Fun with PDF and hardware tokens
Recently we delivered a custom-built solution to electronically sign Adobe PDF documents with a hardware token. In short, the system receives PDF files and returns a signed copy. These PDF documents can then be authenticated by the Acrobat Reader, which informs the reader that the document is indeed from the author in question and that the document has not changed since signing it.
Firstly, the most important thing about digital signatures, is that your token is secure. Since otherwise, for obvious reasons, the signature would be worthless. This is why you will want to use a hardware token. You can lock up the hardware token along with the machine in some cabinet and have your network set-up so that only the machine that actually needs the signed PDF files has access to the ‘signing’ service. This does not protect you from someone, illegally, using said machine to access the service. So further security measures are in order.
One final note about hardware tokens and security. It is a good idea to purchase a hardware token that can generate its own private/public key pair. This way you are absolutely certain that the private key is secure and can not be copied. At least, if you have a well-designed token. The software in the token should never publish the private key, but should itself generate all signatures that are requested. Also the token needs to provide some physical security, at the very least it should be obvious from looking at the token that it has been tampered with (ie. opened to gain direct access to its memory chips).
Our certificate authority made it difficult for us to use our own hardware tokens. Instead we were provided with hardware tokens with a private key already on them. This means that we have no guarantee that the certificate authority does not have a copy of our private key. The issue is not that they are not to be trusted, but that we should not have to. We are in contact with GeoTrust though, and they have indicated that they are interested in reviewing their procedures, to deal with these concerns.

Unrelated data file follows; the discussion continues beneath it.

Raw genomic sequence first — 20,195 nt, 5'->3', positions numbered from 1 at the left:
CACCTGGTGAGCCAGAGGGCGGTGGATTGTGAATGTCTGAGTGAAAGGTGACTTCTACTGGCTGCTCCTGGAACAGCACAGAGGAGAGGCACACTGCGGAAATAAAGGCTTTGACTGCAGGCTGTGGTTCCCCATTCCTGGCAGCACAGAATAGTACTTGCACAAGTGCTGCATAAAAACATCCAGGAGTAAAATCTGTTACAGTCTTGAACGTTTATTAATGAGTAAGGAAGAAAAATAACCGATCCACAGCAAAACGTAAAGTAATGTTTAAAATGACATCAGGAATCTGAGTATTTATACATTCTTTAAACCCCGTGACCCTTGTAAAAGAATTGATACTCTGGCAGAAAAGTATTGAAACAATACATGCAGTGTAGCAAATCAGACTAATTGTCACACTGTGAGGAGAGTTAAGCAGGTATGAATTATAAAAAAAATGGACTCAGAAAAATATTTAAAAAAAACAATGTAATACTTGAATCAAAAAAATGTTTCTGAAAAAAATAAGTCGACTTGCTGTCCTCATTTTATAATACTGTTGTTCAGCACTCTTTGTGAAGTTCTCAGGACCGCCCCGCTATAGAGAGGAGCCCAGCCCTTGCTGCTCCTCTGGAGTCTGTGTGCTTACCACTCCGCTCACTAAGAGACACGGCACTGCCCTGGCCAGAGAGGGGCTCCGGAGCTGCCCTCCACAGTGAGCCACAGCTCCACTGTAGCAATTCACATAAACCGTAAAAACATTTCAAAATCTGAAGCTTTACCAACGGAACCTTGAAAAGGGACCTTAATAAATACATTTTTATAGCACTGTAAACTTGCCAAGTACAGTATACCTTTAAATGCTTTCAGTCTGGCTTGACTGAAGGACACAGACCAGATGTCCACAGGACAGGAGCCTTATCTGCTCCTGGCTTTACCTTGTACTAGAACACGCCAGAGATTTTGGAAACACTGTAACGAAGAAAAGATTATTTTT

While we were building this system, a couple of solutions were examined. One of these, which initially seemed to be perfect for us, was iText. iText is a Java library that can produce PDF files. One of its features, of course, is digitally signing PDF files. iText is compatible with Java 1.5's PKCS11 support. The code, which makes a signed copy of a PDF file, is trivially simple (less than 30 lines of code). However, we soon discovered that iText generates the wrong kind of signature.
Adobe provides for author signatures and recipient signatures, apparently recipient signatures are to be used by people who want to confirm a document or who haved filled in a PDF Form. We tried to change the iText source code to have it generate the proper signature. This turned out to be such a large effort, that we had to abandon it. This is probably also the reason that it is not supported by iText. It turns out that a PDF file with an author signature is very much different from one with a recipient signature. We felt, that we would have had to become experts on the PDF format in order to get this to work. I, personally, did not feel the need to be able to write PDF documents by hand!
There are of course off-the-shelf solutions, but these are difficult to integrate into our environment or overkill and rather expensive. Adobe's LiveCycle product for instance is a complete PDF generation environment, however since there was already a custom system in place, we would need only a small part of this system and were therefore able to avoid these costs.
We decided to purchase our certificate from GeoTrust. This is because Adobe, in their infinite wisdom, have seen fit to only support said certificate authority out of the box. Using any other certificate authority, would mean that users/customers would have to install either plugins or a CA certificate by hand.